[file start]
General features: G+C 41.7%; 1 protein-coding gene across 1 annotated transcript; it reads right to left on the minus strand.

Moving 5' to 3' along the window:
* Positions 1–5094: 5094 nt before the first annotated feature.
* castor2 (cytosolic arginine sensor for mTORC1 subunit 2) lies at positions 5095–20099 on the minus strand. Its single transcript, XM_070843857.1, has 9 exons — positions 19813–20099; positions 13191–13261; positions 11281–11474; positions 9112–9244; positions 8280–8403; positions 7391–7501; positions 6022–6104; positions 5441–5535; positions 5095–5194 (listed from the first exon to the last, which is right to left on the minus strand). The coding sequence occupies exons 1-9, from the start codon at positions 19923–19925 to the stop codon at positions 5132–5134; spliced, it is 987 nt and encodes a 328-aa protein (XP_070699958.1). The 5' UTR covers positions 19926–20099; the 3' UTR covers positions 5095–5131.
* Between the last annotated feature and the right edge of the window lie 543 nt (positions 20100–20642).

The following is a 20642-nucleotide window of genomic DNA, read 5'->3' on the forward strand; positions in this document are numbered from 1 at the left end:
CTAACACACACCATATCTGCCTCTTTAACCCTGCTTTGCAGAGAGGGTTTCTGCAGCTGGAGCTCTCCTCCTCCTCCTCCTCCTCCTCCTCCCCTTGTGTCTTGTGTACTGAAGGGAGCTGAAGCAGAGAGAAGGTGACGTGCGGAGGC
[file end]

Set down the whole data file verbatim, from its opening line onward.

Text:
General features: G+C 41.7%; 1 protein-coding gene across 1 annotated transcript; it reads right to left on the minus strand.

Moving 5' to 3' along the window:
* Positions 1–5094: 5094 nt before the first annotated feature.
* castor2 (cytosolic arginine sensor for mTORC1 subunit 2) lies at positions 5095–20099 on the minus strand. Its single transcript, XM_070843857.1, has 9 exons — positions 19813–20099; positions 13191–13261; positions 11281–11474; positions 9112–9244; positions 8280–8403; positions 7391–7501; positions 6022–6104; positions 5441–5535; positions 5095–5194 (listed from the first exon to the last, which is right to left on the minus strand). The coding sequence occupies exons 1-9, from the start codon at positions 19923–19925 to the stop codon at positions 5132–5134; spliced, it is 987 nt and encodes a 328-aa protein (XP_070699958.1). The 5' UTR covers positions 19926–20099; the 3' UTR covers positions 5095–5131.
* Between the last annotated feature and the right edge of the window lie 543 nt (positions 20100–20642).

The following is a 20642-nucleotide window of genomic DNA, read 5'->3' on the forward strand; positions in this document are numbered from 1 at the left end:
CTAACACACACCATATCTGCCTCTTTAACCCTGCTTTGCAGAGAGGGTTTCTGCAGCTGGAGCTCTCCTCCTCCTCCTCCTCCTCCTCCTCCCCTTGTGTCTTGTGTACTGAAGGGAGCTGAAGCAGAGAGAAGGTGACGTGCGGAGGC